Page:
By Fire Chief Sam DiGiovanna

It is likely you will see many firefighters wearing pink this month.  No, it is not a new uniform they are wearing, it is in support of Breast Cancer Awareness month which is every October. Breast cancer and other cancers are increasing in the fire service as well

We want you to join us in the fight and raise awareness about the importance of screening and early detection of breast cancer. It is estimated that about 1 in 8 women born today in the United States will get breast cancer at some point during their life. The good news is that many women can survive breast cancer if it’s found and treated early.  A mammogram – the screening test for breast cancer – can help find breast cancer early.

Make a difference and spread the word about mammograms and encourage communities, organizations, families, and individuals to get involved. How can National Breast Cancer Awareness Month make a difference?  Encourage women age 40 and older to talk with their doctors about when to start getting mammograms. Spread the word to family members and friends.


Mammograms are covered by most health insurance programs. You can get a screening mammogram without any out-of-pocket costs. If you are worried about the cost or don’t have health insurance, CDC offers free or low-cost mammograms and education about breast cancer.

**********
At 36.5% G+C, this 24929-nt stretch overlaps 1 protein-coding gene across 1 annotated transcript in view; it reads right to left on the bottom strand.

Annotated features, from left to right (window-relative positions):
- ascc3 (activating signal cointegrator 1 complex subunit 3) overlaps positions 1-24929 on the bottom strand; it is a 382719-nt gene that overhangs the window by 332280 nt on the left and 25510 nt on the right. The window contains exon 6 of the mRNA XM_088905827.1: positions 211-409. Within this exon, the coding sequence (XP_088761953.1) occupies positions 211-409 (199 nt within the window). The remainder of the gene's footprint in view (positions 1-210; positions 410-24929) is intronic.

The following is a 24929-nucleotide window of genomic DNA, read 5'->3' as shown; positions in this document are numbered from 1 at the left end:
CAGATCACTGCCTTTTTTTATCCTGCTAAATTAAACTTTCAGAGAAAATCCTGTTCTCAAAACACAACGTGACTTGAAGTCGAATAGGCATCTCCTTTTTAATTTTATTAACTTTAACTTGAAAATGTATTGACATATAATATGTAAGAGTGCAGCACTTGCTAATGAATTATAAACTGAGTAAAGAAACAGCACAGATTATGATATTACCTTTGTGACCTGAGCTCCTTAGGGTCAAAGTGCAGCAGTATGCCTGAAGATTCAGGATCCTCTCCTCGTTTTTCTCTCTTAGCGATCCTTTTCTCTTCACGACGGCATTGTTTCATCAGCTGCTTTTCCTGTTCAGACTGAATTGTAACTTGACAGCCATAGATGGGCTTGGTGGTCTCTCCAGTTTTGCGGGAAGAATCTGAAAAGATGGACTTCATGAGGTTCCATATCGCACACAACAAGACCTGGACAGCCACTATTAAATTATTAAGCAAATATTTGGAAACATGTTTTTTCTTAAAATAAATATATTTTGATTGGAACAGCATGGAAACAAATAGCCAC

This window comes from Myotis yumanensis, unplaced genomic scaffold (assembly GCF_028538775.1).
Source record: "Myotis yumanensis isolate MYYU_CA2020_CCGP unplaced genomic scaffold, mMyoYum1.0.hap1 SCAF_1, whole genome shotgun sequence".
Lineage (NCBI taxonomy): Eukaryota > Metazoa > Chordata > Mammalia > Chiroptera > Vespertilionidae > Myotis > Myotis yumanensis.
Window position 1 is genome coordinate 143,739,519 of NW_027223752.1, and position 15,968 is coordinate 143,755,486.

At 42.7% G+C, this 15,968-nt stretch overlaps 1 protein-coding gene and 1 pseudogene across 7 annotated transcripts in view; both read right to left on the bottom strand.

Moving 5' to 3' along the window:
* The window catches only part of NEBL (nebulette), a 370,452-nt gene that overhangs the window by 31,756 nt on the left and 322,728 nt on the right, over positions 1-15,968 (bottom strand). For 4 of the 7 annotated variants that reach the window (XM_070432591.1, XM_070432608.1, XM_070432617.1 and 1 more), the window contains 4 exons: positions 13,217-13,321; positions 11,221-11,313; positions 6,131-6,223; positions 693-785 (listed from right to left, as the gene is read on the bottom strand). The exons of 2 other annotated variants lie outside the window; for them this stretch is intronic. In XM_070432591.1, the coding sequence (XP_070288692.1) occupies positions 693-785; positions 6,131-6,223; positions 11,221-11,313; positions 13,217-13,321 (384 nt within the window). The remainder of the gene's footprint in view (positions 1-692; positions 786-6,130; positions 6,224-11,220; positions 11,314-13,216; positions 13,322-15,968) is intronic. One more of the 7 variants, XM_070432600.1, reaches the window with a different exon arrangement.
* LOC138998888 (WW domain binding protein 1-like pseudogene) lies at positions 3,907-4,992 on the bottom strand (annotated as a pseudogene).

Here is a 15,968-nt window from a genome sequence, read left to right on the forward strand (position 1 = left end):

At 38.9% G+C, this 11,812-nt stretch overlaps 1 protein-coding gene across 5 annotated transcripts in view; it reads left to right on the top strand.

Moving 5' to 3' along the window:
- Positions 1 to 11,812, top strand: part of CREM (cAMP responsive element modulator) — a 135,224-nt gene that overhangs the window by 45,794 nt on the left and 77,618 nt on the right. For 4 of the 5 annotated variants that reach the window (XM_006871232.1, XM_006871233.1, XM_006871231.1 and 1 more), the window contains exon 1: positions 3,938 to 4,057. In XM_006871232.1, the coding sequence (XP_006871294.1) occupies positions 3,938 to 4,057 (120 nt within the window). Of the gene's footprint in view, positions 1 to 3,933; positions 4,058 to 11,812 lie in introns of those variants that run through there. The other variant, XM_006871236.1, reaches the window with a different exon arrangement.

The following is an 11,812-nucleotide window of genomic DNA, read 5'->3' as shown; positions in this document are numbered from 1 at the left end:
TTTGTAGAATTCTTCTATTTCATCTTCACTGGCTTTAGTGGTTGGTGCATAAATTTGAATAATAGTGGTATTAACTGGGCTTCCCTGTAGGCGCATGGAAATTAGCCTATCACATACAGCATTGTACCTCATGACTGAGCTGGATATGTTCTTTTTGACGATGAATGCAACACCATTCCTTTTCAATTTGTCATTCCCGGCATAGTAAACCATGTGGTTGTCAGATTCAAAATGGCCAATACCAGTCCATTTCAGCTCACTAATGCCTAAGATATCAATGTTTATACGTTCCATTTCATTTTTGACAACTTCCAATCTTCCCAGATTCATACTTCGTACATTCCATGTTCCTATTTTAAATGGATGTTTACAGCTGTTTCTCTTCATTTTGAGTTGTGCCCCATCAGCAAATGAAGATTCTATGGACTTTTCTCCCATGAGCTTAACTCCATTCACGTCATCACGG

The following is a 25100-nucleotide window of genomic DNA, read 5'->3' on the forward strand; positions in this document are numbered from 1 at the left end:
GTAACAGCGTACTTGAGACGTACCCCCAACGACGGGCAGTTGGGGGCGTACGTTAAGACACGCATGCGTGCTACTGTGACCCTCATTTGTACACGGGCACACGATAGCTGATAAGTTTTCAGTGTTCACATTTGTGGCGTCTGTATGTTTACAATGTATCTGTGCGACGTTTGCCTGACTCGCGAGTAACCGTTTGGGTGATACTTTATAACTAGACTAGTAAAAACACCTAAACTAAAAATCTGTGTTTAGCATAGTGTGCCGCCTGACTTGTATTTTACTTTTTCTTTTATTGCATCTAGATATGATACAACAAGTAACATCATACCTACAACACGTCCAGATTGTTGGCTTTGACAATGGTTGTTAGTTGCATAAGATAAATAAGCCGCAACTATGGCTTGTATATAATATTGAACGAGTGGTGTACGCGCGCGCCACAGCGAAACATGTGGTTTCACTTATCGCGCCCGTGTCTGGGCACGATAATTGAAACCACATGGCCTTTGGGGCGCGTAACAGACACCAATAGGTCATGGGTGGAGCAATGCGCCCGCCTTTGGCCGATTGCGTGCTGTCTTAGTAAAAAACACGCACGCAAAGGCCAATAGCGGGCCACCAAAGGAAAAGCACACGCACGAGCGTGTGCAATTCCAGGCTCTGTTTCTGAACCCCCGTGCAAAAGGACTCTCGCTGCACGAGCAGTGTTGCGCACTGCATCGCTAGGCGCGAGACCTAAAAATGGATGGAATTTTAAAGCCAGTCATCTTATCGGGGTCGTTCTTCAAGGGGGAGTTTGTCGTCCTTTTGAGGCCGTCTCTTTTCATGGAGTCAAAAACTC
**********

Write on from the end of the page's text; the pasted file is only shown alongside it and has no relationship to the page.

Breast Cancer does not just occur with women. Doctors used to think that breast cancer in men was more severe than it was in women, but it now seems that it’s about the same. The major problem is that breast cancer in men is often diagnosed later than breast cancer  in women. This may be because men are less likely to be suspicious of something strange in that area. It’s rare for a man under age 35 to get breast cancer. A man’s chance of getting breast cancer goes up with age. Most breast cancers happen to men between ages 60 and 70.

Talk to your physician and visit

Pink It Over!